In an announcement Monday that leaves Alaskans more confused than ever, Gov. Sarah Palin was cleared of any wrongdoing in the Troopergate scandal, according to a second and final investigative report.

"There is no probable cause to believe that the governor, or any other state official, violated the Alaska Executive Ethics Act in connection with these matters," according to the report issued on the eve of the U.S. presidential election.

Palin had asked the three-person Alaska Personnel Board, charged with investigating ethics complaints against state employees, to look at whether she committed any ethics violations in her July 11 firing of Public Safety Commissioner Walt Monegan. He claimed he was dismissed in part because he refused to fire state trooper Mike Wooten, who was involved in a divorce and custody battle with Palin's sister. Palin, 44, maintains she fired Monegan over budget disagreements.

Monday's findings contradict a separate probe conducted for a state legislative panel. On Oct. 10, the panel released findings that showed Palin abused her power in violation of state ethics rules. "Governor Palin knowingly permitted a situation to continue where impermissible pressure was placed on several subordinates in order to advance a personal agenda,'' according to the Oct. 10 report.

But Tim Petumenos, the Personnel Board's investigator, came to a different conclusion. "The governor has testified that she did not seek the termination of Trooper Wooten after she became governor," he wrote in his report.

Petumenos announced his findings at a press conference in Anchorage a day before the presidential election. (Petumenos is a registered Democrat. The Personnel Board is made up of three political appointees, all of whom were named by the previous governor.) "If you think this is being done to favor the governor politically, it would have been more favorable to have it released days ago." Petumenos added, "I wish it had been released before. I had hoped we would release it last week."

The earlier investigation conducted for the state legislative panel found that Palin abused her authority and violated state ethics rules by letting her husband, Todd, use the governor's office to press for Wooten's firing. Palin refused to cooperate with that investigation, and the McCain campaign denounced it as partisan.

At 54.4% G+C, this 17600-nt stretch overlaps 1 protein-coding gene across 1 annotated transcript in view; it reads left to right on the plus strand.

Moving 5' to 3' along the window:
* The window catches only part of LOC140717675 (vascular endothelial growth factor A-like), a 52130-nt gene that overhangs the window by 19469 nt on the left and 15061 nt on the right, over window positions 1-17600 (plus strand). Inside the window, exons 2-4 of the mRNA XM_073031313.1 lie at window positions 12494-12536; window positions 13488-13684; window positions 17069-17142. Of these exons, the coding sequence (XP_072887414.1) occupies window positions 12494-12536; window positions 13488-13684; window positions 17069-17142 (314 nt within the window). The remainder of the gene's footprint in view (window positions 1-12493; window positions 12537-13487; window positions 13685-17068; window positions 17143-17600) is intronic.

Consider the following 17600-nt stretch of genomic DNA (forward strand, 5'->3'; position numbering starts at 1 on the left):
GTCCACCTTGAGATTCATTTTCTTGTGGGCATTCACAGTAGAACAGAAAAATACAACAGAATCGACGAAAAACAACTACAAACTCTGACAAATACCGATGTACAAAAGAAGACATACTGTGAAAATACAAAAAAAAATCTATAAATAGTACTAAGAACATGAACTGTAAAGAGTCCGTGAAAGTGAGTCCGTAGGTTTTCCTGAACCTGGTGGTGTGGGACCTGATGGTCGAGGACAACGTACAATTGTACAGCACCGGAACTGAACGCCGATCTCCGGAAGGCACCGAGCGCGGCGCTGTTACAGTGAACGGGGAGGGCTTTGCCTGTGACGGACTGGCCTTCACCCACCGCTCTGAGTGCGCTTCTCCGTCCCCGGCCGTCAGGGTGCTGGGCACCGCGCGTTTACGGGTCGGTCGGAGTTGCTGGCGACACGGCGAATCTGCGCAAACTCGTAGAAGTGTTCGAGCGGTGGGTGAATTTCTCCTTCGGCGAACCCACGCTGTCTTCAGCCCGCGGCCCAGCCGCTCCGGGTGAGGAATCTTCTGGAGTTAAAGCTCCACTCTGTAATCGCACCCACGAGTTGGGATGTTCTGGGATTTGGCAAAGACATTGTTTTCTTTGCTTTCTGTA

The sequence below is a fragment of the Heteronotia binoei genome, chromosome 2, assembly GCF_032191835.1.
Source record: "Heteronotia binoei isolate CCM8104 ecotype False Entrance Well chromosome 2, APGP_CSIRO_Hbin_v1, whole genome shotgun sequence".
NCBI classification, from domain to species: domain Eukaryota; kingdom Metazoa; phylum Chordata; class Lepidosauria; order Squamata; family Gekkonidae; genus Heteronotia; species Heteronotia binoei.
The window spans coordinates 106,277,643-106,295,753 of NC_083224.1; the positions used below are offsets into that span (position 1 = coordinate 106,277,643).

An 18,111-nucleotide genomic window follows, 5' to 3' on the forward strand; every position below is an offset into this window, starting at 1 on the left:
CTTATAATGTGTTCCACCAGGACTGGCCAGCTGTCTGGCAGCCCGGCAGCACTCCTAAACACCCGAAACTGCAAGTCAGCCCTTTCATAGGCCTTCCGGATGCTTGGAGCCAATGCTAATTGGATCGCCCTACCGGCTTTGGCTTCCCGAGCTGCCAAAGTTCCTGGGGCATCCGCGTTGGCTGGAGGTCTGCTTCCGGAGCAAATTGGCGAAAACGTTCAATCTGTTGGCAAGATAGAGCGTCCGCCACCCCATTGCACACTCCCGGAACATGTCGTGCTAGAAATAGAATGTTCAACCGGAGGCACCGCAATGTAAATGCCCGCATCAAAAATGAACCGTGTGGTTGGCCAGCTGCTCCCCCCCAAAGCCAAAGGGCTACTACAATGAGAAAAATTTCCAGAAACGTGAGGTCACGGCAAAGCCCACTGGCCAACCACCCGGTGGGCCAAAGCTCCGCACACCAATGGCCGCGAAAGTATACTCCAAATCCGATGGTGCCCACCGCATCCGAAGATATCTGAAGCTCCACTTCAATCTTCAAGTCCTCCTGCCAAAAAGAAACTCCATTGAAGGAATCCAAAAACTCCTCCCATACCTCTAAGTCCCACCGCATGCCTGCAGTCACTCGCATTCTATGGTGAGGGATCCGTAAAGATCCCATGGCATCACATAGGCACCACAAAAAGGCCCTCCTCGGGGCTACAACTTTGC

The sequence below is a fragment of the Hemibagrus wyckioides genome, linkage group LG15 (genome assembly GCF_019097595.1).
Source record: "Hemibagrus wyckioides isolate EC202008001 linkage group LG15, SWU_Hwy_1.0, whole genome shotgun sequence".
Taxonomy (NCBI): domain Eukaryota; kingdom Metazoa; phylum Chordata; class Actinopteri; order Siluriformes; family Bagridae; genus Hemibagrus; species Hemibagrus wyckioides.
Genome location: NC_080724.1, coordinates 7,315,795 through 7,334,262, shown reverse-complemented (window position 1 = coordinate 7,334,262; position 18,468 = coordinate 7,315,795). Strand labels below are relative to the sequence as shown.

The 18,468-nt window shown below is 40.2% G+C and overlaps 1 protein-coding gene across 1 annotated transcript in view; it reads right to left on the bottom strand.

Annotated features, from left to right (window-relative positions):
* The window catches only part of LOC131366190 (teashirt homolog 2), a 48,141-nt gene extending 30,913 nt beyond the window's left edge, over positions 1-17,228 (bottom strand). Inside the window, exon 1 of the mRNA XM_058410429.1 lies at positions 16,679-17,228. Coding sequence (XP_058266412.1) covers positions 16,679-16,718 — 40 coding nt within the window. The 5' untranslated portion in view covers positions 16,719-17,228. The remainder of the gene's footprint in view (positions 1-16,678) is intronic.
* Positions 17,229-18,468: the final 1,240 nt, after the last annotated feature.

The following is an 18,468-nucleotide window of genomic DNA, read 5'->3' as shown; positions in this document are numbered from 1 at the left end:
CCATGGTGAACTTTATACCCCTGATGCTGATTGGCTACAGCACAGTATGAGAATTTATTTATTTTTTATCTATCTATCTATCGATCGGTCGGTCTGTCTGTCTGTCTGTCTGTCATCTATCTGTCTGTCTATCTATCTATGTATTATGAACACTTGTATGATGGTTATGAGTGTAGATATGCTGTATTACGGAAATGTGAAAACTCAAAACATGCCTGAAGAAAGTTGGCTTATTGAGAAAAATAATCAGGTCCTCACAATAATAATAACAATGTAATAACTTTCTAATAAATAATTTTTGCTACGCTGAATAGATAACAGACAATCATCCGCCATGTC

Even so, the Oct. 10 report said Palin's dismissal of Monegan was a "proper and lawful exercise" of her authority to fire department heads for any reason.

Bill McAllister, a Palin spokesman, said Monday that she is "gratified that after four months that she is now finally vindicated."

Aides to Arizona senator McCain, the Republican presidential nominee, released a statement from Palin's attorney, Thomas Van Flein, saying the personnel board "provided a fair and impartial review."

At the heart of the dispute is a years-long feud between the Palin family and Wooten. She and her family accused Wooten of using a Taser on his 10-year-old stepson, shooting a moose without a permit, drinking on the job and other acts of misconduct, all of which allegedly occurred before she was elected governor in November 2006.

An investigation by the Alaska state police before Palin became governor sustained some of the claims against Wooten and dismissed the rest. He was put on unpaid leave for five days in 2006. Palin was elected governor later that year.

Palin and her husband gave sworn statements Oct. 24 in the investigation that resulted in Monday's report.

Petumenos said Monday the legislative investigator wrongly interpreted the ethics law in finding an abuse of power by Palin. He said he interviewed more state officials than the legislative investigator. He said he found evidence that Palin and her staff had legitimate concerns about Monegan and his performance and that they were not looking to fire him because of Wooten.

The investigator said he was unsure whether he was able to review all e-mails related to the investigation because Palin and some of her staff conducted state business on their private e-mail accounts. The practice isn't illegal, though it "does not give us the assurance that we were able to locate all of the e-mails," he said in his report.

John Cyr, executive director of the Public Safety Employees Association, the union for state troopers, said in an interview he was disappointed with today's findings. "I was surprised to see the same set of facts portrayed in the last report as a violation of the ethics law and then to see a finding of no wrongdoing today," Cyr said.

Tony Hopfinger

Tony Hopfinger was a co-founder and editor of Alaska Dispatch and was editor of Alaska Dispatch News. He left the ADN in 2015.